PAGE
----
4. Dispute Resolution. Mediation is now required before the parties resort to arbitration or other legal proceedings. The mediation would follow the initial decision by the architect as to a claim or, if no decision has been made, could be initiated thirty (30) days after submission of a claim to the architect (Paragraph 4.5.1).

5. Payment for Changes in the Work. If the parties have not agreed on the total cost of a Construction Change Directive, amounts not in dispute are to be included in applications for payment accompanied by a change order as to the undisputed amount. The architect is to make an interim determination as to amounts that remain in dispute for purposes of its monthly certification for payment of costs (Paragraph 7.3.8).

6. Retainage. Upon issuance of a certificate of substantial completion by the architect for a designated portion of the contractor’s work, the owner is to make payment of the retainage applying to that work even though other designated portions of the project and contractor’s work may remain incomplete (Paragraph 9.8.5).

7. Hazardous Materials. A lengthy section has been added dealing with hazardous materials, verification of the presence of such materials, and the safety-related issues that arise when hazardous materials are encountered. Unlike the A201-1987, the hazardous materials section goes beyond asbestos and PCBs to include any material or substance that might present a risk of foreseeable bodily injury or death. The owner is required to indemnify the contractor if the contractor is held liable for the cost of remediation of a hazardous substance or material, so long as the contractor was not negligent in the particular circumstance. This portion of the A201 has been very substantially revised (Paragraph 10.3).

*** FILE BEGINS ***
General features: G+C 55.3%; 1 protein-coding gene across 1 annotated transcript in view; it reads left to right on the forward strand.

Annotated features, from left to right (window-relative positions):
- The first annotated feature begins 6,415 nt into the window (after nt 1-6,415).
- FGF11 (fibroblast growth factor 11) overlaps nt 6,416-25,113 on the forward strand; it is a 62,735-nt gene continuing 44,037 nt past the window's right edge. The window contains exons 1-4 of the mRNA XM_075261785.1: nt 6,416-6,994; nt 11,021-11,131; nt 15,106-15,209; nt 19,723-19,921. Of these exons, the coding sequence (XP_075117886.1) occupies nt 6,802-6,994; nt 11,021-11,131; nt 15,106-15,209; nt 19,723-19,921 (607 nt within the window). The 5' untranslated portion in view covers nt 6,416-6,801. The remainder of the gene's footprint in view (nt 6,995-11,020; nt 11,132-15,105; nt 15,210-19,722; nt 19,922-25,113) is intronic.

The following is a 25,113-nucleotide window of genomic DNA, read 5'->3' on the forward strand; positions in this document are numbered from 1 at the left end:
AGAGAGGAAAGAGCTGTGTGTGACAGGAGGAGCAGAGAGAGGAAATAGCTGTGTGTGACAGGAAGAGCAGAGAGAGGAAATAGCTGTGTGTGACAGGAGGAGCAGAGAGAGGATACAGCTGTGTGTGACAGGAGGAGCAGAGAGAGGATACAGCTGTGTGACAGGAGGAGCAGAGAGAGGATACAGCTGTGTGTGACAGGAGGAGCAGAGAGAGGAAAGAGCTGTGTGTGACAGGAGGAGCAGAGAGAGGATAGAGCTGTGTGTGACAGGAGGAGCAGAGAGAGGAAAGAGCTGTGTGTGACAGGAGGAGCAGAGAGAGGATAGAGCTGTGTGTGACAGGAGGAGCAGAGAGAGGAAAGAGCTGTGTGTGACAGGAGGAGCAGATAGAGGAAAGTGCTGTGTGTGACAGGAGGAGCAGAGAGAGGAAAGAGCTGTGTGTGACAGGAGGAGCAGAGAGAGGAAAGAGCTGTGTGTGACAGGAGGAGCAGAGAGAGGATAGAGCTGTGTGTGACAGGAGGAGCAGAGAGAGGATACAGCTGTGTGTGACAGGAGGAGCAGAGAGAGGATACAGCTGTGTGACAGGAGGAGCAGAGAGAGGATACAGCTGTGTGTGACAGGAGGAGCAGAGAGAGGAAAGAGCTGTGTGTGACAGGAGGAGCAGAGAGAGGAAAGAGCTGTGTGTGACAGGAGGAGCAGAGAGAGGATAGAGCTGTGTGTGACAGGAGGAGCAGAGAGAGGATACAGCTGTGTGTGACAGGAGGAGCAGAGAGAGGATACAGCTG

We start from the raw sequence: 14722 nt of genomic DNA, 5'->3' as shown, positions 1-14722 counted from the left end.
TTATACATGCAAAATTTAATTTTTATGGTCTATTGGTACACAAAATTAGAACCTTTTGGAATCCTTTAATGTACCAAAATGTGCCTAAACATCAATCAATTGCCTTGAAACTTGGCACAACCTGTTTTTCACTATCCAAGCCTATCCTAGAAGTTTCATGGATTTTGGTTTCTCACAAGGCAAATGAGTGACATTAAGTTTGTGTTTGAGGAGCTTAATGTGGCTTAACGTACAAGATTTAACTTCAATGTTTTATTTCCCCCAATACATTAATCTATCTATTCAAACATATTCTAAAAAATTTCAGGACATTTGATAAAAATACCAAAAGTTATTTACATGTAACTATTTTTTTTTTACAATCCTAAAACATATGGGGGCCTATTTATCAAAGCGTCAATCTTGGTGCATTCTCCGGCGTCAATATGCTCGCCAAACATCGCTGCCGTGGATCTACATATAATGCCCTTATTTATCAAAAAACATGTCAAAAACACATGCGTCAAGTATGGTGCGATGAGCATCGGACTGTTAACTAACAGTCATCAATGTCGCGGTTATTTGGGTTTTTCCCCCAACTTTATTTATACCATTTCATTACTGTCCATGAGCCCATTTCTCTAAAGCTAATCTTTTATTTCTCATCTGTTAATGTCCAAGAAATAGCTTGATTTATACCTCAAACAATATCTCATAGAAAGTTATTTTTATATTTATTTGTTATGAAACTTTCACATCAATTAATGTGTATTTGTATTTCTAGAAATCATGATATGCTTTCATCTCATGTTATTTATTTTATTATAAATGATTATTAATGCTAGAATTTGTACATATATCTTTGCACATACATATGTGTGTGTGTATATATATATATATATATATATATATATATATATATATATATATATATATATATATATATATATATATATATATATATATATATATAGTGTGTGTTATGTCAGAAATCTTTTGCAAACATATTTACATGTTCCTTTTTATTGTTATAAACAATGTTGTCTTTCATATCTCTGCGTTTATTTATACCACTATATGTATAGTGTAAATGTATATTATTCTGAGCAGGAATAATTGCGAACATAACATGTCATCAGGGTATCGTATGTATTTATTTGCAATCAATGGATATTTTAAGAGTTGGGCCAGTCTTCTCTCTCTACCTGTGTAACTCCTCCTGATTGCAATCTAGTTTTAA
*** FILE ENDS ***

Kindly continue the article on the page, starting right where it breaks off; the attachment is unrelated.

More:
8. Defective Work. A one-year period for correction of work is specified, but if the owner fails to notify the contractor and give the contractor an opportunity to subsequently require correction during that period, the owner waives the right to require correction by the contractor or to make a claim for breach of warranty (Paragraph 12.2.2).

9. Termination. A new provision has been added to permit the owner to terminate the contract for the owner’s convenience and without cause. The contractor is to receive payment for work executed and costs incurred by reason of the termination, along with reasonable overhead and profit on the work not executed (Paragraph 14.4).

The items above are only a sampling of the types of changes in the new form. A number of the revisions are potentially significant for subcontractors. Keep in mind that all of the A201 terms referring to the relationship between "owner" and "contractor" will also apply equally to the subcontractor’s relationship with the general contractor.

It may take several years before the A201-1997 is in common use. If it is used, such use should be in conjunction with the most recent construction contract and subcontract forms [i.e. A401 Contractor-Subcontractor Agreement Form (1997)]. In construction contracting, it is very often true that the "devil is in the details" and the details are often contained in the general conditions.

It should also be kept in mind that a subcontractor will rarely be in a position to renegotiate general conditions (since they should apply uniformly across the job), but the terms of the general conditions must be understood in order for the subcontractor to effectively protect itself.